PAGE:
NFC North: Tommy Kramer

Ahmad Rashad, Bob Bruer, Brent BoydAP Photo
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This is the second of three plays nominated as the most memorable play in Minnesota Vikings history. We looked at Brett Favre’s interception in the 2010 NFC Championship Game on Monday, and we’ll feature Gary Anderson’s missed field goal in the 1999 NFC Championship Game tomorrow. Please vote for your choice as the Vikings’ most memorable play.

Score: Vikings 28, Browns 23
Date: Dec. 14, 1980 Site: Metropolitan Stadium.

Description: The Vikings' 1980 NFC Central Division championship was the last of 11 titles they'd win under coach Bud Grant, and they clinched it on one of the most dramatic finishes in team history.


Which is the most memorable play in Vikings' history?


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Trailing the Cleveland Browns by a point with 14 seconds left, the Vikings got the ball on their own 20 with no timeouts left. They needed just nine seconds to move to the Browns' 46, thanks to a hook-and-lateral pass that wound up in the arms of running back Ted Brown. Then, quarterback Tommy Kramer -- whose 456 passing yards are still the most by a Vikings quarterback in a non-overtime game -- lofted a pass toward the right side of the end zone as time expired. Three Browns defenders leaped for the ball, but tipped it back to receiver Ahmad Rashad, who reached out and caught the ball as he backpedaled across the goal line. Vikings players piled on top of Rashad -- who finished with nine catches for 142 yards and two scores -- in the corner of the end zone, and both teams poured off the field before the extra point could be attempted.

The victory secured the division title for the Vikings with a week to go in the season and set up a matchup with the Philadelphia Eagles in the divisional round of the playoffs. The Vikings lost the game, 31-16, and by the time they reached the playoffs again, in the strike-shortened season of 1982, they had already moved into the Metrodome. That meant the "Miracle at the Met" was the last great moment of Grant's coaching career at Metropolitan Stadium, and with the Vikings set to move back outdoors for two seasons starting this fall, the old footage of players mobbing Rashad on a frigid day (wind chill at kickoff was 11 degrees) is particularly poignant.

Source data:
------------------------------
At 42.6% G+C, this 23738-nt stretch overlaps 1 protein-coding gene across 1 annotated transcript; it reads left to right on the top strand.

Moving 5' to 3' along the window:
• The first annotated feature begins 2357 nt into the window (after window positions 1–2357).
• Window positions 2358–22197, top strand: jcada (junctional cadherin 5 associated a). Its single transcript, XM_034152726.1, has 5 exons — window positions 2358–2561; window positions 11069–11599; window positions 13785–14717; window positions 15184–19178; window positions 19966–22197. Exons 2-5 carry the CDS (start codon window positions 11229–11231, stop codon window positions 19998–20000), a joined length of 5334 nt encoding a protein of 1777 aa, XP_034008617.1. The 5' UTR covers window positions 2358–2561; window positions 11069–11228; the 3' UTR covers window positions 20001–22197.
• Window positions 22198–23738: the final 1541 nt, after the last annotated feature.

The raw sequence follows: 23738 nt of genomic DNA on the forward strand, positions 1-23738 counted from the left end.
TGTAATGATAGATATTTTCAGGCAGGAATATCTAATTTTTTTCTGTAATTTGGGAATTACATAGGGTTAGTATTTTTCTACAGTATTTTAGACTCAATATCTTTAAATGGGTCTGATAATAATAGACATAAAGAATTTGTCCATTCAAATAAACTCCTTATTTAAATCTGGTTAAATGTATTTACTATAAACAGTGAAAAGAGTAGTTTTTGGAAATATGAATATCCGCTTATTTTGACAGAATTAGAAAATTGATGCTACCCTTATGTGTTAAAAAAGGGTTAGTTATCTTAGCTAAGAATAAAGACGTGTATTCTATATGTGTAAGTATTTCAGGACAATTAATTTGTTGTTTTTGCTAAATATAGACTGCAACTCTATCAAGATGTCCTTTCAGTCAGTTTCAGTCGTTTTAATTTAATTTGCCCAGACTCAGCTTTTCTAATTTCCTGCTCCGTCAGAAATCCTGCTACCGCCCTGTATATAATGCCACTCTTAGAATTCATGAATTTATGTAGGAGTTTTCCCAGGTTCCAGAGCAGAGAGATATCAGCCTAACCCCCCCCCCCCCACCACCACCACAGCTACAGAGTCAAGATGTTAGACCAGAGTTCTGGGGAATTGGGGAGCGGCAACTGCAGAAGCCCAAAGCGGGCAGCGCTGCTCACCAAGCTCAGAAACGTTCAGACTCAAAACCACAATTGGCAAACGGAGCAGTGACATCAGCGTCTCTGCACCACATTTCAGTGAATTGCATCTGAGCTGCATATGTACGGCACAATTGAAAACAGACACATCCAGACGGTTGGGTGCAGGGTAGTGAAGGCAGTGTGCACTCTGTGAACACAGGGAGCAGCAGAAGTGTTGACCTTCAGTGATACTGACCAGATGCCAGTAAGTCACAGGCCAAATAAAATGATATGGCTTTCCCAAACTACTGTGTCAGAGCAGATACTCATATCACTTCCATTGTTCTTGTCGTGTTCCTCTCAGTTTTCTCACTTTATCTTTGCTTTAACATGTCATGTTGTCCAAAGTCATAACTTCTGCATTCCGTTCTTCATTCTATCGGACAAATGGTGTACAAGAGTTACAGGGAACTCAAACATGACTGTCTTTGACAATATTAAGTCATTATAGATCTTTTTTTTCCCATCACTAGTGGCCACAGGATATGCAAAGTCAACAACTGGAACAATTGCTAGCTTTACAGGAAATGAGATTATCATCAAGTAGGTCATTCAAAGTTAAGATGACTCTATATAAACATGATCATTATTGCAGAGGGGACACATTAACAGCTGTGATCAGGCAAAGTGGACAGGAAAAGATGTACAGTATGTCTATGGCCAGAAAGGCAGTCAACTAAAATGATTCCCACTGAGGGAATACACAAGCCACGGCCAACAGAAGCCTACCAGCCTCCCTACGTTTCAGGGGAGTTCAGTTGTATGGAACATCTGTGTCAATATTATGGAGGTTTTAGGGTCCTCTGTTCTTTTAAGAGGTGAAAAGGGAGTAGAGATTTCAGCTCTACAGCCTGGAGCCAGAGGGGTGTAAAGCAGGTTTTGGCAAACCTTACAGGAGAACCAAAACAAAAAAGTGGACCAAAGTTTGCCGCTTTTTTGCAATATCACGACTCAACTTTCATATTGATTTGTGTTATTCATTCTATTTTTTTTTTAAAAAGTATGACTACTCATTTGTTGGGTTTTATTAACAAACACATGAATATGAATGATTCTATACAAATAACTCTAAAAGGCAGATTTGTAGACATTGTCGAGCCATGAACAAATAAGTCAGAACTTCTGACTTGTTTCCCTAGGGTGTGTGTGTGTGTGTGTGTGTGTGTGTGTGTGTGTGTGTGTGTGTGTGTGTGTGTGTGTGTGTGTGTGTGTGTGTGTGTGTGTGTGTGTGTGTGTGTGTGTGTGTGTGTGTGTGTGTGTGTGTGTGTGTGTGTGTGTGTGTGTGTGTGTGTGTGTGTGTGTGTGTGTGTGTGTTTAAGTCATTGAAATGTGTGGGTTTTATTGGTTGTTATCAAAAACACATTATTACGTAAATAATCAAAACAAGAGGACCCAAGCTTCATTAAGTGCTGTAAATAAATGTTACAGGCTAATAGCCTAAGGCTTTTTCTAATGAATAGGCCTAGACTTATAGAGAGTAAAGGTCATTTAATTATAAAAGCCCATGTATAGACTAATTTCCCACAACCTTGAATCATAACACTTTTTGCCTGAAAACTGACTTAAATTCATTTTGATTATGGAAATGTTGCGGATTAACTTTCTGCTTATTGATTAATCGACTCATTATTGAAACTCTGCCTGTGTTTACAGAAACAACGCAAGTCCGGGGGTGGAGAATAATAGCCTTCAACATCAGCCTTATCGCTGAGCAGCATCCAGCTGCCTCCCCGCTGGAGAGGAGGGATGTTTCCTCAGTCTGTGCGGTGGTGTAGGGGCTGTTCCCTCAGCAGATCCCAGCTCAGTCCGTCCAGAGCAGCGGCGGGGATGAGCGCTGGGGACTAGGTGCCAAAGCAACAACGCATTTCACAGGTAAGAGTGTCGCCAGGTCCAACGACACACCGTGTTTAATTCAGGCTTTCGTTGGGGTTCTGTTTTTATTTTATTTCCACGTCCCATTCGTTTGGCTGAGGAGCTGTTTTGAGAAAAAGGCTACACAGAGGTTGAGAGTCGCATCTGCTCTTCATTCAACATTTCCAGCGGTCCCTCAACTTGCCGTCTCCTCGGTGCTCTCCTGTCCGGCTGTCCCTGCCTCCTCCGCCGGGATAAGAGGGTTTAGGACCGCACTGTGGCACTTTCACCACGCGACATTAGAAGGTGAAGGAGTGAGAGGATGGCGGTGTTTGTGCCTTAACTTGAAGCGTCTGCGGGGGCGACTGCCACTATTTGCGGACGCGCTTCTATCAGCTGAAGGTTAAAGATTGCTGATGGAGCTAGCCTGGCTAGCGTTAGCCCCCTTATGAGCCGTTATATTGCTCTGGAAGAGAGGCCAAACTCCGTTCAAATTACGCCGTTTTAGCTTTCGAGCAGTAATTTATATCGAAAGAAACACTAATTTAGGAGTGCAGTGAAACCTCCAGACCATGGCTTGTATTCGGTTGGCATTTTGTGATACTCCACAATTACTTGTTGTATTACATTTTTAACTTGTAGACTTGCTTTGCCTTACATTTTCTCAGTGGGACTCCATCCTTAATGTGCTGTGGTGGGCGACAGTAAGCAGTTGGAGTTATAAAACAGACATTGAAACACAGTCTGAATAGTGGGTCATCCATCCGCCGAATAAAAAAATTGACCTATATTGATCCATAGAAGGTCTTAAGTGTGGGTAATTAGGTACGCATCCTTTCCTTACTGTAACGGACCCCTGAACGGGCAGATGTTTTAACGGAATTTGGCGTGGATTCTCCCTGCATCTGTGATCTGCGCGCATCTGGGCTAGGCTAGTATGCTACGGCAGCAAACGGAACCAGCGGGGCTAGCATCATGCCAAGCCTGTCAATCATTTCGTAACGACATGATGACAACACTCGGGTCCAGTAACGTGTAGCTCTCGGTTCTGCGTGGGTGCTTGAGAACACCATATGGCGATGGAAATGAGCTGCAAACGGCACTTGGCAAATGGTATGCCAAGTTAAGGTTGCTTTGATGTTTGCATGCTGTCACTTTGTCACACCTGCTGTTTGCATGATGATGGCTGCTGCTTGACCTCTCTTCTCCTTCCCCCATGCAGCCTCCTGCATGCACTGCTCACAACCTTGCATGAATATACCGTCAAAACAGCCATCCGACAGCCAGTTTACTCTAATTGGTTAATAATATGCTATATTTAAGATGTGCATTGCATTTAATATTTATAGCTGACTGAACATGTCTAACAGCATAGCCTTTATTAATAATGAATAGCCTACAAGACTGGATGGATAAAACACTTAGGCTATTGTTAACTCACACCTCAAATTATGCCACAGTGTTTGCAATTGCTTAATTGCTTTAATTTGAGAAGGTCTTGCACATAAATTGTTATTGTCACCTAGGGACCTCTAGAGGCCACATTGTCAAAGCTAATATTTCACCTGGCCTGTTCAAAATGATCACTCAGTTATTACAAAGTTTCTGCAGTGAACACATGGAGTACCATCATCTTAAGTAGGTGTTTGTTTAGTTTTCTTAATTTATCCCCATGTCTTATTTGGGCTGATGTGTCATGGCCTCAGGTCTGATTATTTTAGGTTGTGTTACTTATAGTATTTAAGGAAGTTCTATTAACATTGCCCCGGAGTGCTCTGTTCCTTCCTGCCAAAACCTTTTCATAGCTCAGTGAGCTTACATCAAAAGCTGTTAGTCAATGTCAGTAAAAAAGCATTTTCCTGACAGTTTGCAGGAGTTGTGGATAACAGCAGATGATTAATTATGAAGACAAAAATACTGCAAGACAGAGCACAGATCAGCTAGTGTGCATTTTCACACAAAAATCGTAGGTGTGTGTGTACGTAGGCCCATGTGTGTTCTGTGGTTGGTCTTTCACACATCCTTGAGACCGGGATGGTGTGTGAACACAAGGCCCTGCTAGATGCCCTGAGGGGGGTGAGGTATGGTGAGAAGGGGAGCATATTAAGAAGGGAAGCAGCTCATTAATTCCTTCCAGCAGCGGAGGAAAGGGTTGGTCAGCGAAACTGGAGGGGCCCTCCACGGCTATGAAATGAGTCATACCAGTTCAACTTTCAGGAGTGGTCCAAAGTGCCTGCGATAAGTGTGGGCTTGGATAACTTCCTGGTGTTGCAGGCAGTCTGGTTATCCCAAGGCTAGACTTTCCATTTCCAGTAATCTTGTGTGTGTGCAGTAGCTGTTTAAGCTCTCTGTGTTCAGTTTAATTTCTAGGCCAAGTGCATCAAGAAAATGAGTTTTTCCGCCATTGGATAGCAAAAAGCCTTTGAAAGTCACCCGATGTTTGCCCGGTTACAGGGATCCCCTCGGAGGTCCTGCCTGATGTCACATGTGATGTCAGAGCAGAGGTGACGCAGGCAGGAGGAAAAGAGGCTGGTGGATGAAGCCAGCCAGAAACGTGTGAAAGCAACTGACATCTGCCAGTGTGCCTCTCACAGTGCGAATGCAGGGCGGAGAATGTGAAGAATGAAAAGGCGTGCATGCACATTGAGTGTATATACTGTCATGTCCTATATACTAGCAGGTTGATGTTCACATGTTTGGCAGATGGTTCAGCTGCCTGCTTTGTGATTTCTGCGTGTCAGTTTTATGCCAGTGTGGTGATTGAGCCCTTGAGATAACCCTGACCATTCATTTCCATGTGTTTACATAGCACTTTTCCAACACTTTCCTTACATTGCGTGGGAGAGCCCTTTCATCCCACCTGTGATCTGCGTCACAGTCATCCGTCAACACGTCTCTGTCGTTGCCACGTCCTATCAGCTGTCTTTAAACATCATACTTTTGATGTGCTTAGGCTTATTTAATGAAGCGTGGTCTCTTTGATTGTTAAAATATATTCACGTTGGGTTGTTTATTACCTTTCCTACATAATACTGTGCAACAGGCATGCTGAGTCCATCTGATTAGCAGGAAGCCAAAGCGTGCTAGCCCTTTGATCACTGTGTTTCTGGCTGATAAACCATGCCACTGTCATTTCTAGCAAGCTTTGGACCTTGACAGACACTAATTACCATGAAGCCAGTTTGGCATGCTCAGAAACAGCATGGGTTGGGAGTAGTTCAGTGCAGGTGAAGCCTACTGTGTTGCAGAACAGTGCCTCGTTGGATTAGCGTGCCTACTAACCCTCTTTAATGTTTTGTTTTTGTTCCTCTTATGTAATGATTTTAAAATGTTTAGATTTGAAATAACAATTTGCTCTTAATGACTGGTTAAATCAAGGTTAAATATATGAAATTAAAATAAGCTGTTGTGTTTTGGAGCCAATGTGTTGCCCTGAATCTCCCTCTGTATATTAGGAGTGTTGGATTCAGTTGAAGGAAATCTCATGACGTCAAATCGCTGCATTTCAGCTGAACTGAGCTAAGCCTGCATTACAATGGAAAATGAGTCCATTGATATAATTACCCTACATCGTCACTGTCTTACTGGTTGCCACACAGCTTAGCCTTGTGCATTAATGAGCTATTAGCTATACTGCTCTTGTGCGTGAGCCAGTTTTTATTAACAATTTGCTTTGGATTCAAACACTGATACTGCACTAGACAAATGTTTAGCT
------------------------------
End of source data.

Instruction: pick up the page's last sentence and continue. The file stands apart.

Judgment Day coming for the Vikings

October, 25, 2011
PonderBruce Kluckhohn/US PresswireChristian Ponder, the Vikings' 2011 first-round pick, made his first start this week.
Two ingredients are mandatory for the success of an NFL franchise.

You need a quarterback to win games and a modern stadium to make money.

And at this moment, it's uncertain whether the Minnesota Vikings have either.

So pardon the dramatics, if you will, but I truly believe the Vikings are entering the most critical time period in their 51-year existence.

During the month, they will find out whether the state of Minnesota will finance a new stadium or risk losing them to another market. And by the end of 2011, the Vikings should have a decent idea whether rookie Christian Ponder is a true franchise quarterback or just the next in a long line of short-term starters.

Check out the chart to your right. Since their inception in 1961, the Vikings have had only three quarterbacks I would consider long-term starters. Fran Tarkenton (13 seasons), Tommy Kramer (seven) and Daunte Culpepper (five) are the only quarterbacks to have been the Vikings' primary starter for more than three seasons.

The Vikings have filled the other 26 years with a mishmash of journeymen (Gary Cuozzo, Wade Wilson and Rich Gannon) and big-time veterans at the end of their careers (Warren Moon, Brett Favre, Randall Cunningham and Jim McMahon). Their hope is that Ponder, 23, will put an end to their annual search for a Band-Aid solution.